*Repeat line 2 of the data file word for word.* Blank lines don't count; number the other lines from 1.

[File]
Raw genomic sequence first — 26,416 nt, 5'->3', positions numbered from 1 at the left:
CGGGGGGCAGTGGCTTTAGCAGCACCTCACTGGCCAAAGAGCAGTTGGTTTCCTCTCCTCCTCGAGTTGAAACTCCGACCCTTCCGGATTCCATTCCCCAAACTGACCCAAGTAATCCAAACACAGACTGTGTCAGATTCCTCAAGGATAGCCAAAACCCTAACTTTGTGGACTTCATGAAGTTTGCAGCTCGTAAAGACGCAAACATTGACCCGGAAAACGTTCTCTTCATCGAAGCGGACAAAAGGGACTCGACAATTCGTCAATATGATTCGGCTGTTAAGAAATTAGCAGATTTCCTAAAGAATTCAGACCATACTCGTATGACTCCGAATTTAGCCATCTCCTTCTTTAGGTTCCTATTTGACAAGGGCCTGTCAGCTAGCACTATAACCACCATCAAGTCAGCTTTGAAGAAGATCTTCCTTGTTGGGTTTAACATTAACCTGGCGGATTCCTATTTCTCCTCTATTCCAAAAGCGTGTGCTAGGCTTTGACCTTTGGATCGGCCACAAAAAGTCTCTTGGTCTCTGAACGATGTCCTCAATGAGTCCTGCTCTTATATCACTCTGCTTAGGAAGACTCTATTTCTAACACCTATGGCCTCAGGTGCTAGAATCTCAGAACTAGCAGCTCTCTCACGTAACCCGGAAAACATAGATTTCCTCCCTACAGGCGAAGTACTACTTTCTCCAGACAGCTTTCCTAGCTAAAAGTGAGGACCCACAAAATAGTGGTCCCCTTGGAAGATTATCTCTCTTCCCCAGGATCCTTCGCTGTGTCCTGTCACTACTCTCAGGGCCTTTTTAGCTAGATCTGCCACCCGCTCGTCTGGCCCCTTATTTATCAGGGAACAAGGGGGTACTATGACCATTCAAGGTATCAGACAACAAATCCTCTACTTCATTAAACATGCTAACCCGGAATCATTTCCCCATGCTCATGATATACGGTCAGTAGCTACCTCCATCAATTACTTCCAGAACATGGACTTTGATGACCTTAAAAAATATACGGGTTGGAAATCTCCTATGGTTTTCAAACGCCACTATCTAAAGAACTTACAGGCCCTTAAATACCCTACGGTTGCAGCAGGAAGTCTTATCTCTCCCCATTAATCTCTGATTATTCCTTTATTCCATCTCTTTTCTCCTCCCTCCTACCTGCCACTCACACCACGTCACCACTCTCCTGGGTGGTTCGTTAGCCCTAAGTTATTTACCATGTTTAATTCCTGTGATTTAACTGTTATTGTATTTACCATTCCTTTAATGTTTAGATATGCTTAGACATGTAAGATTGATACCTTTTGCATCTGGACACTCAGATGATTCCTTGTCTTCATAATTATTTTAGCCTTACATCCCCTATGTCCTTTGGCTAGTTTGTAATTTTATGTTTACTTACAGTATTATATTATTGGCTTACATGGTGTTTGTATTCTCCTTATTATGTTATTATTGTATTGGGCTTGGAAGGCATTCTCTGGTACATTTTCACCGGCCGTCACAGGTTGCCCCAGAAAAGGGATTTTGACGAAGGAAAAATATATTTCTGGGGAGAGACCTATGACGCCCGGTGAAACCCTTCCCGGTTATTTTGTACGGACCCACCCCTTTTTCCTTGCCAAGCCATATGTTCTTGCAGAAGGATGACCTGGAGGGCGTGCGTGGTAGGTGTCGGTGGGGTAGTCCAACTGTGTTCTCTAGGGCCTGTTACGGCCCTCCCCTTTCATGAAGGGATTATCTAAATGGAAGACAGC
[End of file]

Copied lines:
CGGGGGGCAGTGGCTTTAGCAGCACCTCACTGGCCAAAGAGCAGTTGGTTTCCTCTCCTCCTCGAGTTGAAACTCCGACCCTTCCGGATTCCATTCCCCAAACTGACCCAAGTAATCCAAACACAGACTGTGTCAGATTCCTCAAGGATAGCCAAAACCCTAACTTTGTGGACTTCATGAAGTTTGCAGCTCGTAAAGACGCAAACATTGACCCGGAAAACGTTCTCTTCATCGAAGCGGACAAAAGGGACTCGACAATTCGTCAATATGATTCGGCTGTTAAGAAATTAGCAGATTTCCTAAAGAATTCAGACCATACTCGTATGACTCCGAATTTAGCCATCTCCTTCTTTAGGTTCCTATTTGACAAGGGCCTGTCAGCTAGCACTATAACCACCATCAAGTCAGCTTTGAAGAAGATCTTCCTTGTTGGGTTTAACATTAACCTGGCGGATTCCTATTTCTCCTCTATTCCAAAAGCGTGTGCTAGGCTTTGACCTTTGGATCGGCCACAAAAAGTCTCTTGGTCTCTGAACGATGTCCTCAATGAGTCCTGCTCTTATATCACTCTGCTTAGGAAGACTCTATTTCTAACACCTATGGCCTCAGGTGCTAGAATCTCAGAACTAGCAGCTCTCTCACGTAACCCGGAAAACATAGATTTCCTCCCTACAGGCGAAGTACTACTTTCTCCAGACAGCTTTCCTAGCTAAAAGTGAGGACCCACAAAATAGTGGTCCCCTTGGAAGATTATCTCTCTTCCCCAGGATCCTTCGCTGTGTCCTGTCACTACTCTCAGGGCCTTTTTAGCTAGATCTGCCACCCGCTCGTCTGGCCCCTTATTTATCAGGGAACAAGGGGGTACTATGACCATTCAAGGTATCAGACAACAAATCCTCTACTTCATTAAACATGCTAACCCGGAATCATTTCCCCATGCTCATGATATACGGTCAGTAGCTACCTCCATCAATTACTTCCAGAACATGGACTTTGATGACCTTAAAAAATATACGGGTTGGAAATCTCCTATGGTTTTCAAACGCCACTATCTAAAGAACTTACAGGCCCTTAAATACCCTACGGTTGCAGCAGGAAGTCTTATCTCTCCCCATTAATCTCTGATTATTCCTTTATTCCATCTCTTTTCTCCTCCCTCCTACCTGCCACTCACACCACGTCACCACTCTCCTGGGTGGTTCGTTAGCCCTAAGTTATTTACCATGTTTAATTCCTGTGATTTAACTGTTATTGTATTTACCATTCCTTTAATGTTTAGATATGCTTAGACATGTAAGATTGATACCTTTTGCATCTGGACACTCAGATGATTCCTTGTCTTCATAATTATTTTAGCCTTACATCCCCTATGTCCTTTGGCTAGTTTGTAATTTTATGTTTACTTACAGTATTATATTATTGGCTTACATGGTGTTTGTATTCTCCTTATTATGTTATTATTGTATTGGGCTTGGAAGGCATTCTCTGGTACATTTTCACCGGCCGTCACAGGTTGCCCCAGAAAAGGGATTTTGACGAAGGAAAAATATATTTCTGGGGAGAGACCTATGACGCCCGGTGAAACCCTTCCCGGTTATTTTGTACGGACCCACCCCTTTTTCCTTGCCAAGCCATATGTTCTTGCAGAAGGATGACCTGGAGGGCGTGCGTGGTAGGTGTCGGTGGGGTAGTCCAACTGTGTTCTCTAGGGCCTGTTACGGCCCTCCCCTTTCATGAAGGGATTATCTAAATGGAAGACAGC